Trump in Iowa:  While speaking at the Southwest Iowa Renewable Energy in Council Bluffs, the president touted his work on ethanol while taking a jab at Biden. “I fought very hard for ethanol,” Trump told the audience. “Under the previous administration, our leaders rejected American energy and they rejected ethanol."

Biden fires back: The former vice president criticized the Trump administration’s tariffs between the United States and China, which he said “crushed” the state’s farmers, during remarks in Iowa, The Post’s Matt Viser, John Wagner and Jenna Johnson report. “[Trump] thinks he’s being tough,” Biden said. “Well, it’s easy to be tough when someone else is feeling the pain.”

Biden's legacy on ethanol: The ex-vice president "was considered instrumental in orchestrating the blending cuts as a way to help struggling refineries on the East Coast deal with rising compliance costs under the U.S. Renewable Fuel Standard,” per Reuters. “A federal court struck down the cuts in 2016. But the U.S. Environmental Protection Agency has yet to make the biofuel industry whole for the lost gallons despite repeated promises to do so.”

— It'll be harder for China to choke the U.S. of “rare earth” minerals than it thinks: Amid escalating trade tensions between Trump and Chinese leader Xi Jinping, China is threatening to hold these minerals hostage as retaliation. The elements are linchpins of many high-tech products such as wind turbines, electric vehicles and nuclear reactors. And China’s share of global production was at more than 97 percent in 2010, according to the U.S. Geological Survey.

But: According to The Post's David J. Lynch, the U.S. economy is more resilient to such a rare-earth ban than it appears. New mines in California, Australia and Myanmar have shrunk China's production share to 71 percent last year. And any embargo won't be foolproof, with rogue operations in China last year producing an estimated 60,000 tons of rare earths.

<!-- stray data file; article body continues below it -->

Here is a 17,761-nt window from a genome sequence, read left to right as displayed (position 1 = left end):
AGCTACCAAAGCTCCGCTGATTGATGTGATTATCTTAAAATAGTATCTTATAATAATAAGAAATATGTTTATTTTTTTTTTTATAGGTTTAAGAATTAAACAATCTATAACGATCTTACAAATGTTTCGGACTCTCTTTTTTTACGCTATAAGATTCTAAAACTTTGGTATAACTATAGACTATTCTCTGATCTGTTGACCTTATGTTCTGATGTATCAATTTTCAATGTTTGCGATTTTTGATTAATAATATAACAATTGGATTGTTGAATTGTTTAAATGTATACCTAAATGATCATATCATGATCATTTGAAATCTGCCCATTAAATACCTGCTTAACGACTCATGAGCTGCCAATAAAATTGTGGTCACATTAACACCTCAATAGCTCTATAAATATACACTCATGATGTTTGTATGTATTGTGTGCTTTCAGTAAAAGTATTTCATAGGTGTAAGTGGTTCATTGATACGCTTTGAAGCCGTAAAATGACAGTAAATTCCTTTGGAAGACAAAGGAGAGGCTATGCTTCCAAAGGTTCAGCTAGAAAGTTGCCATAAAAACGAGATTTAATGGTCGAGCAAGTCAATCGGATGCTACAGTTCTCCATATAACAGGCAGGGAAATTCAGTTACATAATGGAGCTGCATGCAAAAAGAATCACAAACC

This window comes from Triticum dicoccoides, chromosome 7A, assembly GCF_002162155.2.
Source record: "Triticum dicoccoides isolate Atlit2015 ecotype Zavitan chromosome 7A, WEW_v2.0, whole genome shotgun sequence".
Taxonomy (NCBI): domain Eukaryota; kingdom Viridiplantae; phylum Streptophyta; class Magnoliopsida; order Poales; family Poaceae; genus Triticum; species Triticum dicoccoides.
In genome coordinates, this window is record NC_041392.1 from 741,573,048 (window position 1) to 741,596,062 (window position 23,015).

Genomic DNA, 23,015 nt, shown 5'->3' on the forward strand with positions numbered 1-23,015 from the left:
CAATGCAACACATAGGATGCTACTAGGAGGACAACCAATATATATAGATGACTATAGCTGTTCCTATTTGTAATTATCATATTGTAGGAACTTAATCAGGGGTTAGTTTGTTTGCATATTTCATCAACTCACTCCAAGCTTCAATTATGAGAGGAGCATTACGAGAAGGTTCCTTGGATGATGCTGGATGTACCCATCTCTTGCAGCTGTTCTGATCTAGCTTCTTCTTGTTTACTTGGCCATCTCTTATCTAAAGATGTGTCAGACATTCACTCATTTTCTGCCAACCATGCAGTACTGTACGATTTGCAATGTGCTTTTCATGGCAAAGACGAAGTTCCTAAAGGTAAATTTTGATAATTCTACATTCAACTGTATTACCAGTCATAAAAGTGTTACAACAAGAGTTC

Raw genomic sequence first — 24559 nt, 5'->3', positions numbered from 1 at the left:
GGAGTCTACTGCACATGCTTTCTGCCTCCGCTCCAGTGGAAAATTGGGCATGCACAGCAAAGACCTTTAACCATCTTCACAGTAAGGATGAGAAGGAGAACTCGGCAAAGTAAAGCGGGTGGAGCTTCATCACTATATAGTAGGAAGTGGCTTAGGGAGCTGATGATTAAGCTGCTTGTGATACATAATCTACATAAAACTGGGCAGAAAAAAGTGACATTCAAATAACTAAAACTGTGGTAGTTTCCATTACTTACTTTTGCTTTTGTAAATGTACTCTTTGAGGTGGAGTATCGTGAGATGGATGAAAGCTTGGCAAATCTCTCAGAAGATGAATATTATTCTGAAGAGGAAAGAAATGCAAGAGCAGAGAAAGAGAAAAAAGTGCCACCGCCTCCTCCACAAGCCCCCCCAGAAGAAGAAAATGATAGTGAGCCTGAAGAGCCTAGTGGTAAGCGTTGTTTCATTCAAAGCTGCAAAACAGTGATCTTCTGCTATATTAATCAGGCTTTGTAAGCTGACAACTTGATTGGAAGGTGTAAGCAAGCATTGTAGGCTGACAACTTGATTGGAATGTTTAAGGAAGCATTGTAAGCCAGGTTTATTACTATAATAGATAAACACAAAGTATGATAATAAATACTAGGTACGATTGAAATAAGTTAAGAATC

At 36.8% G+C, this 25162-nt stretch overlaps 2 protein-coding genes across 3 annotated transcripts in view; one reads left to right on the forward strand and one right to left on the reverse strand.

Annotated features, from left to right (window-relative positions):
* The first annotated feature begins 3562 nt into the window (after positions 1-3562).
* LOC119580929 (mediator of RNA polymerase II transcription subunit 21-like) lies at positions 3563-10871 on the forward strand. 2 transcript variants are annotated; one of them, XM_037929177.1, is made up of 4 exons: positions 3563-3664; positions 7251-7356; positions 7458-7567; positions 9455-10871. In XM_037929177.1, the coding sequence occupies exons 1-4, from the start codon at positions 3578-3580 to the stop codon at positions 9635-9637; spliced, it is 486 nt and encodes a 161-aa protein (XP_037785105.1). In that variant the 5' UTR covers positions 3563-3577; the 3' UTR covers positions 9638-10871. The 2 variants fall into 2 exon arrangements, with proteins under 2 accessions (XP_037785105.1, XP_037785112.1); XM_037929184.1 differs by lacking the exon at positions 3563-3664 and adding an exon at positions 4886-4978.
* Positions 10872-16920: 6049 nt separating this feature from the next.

— Democratic chair wants an explanation for the suppression of congressional testimony on climate: House Intelligence Committee Chairman Adam B. Schiff (D-Calif.) sent letters to the State Department and Office of the Director of National Intelligence demanding more information about the White House’s suppression of written testimony about “possibly catastrophic” consequences of climate change. The Post first reported last week that the White House blocked a State Department intelligence agency from submitting written testimony to Schiff’s committee about the national security threat from human-driven global warming. “

If these reports are accurate, I applaud your Bureau for standing by its analysts and the integrity of its analysts and the integrity of their work in the face of political pressure, but the Committee remains gravely concerned about the events surrounding [bureau senior analyst Rod Schoonover]’s withheld written testimony,” he wrote in the letter to State Assistant Secretary Ellen McCarthy, who oversees the State Department’s Bureau of Intelligence and Research.

Schiff’s demand: The chairman called for details about communications with the White House on any review process for the written testimony as well as testimony from McCarthy or other officials to explain the basis for Schoonover’s analysis.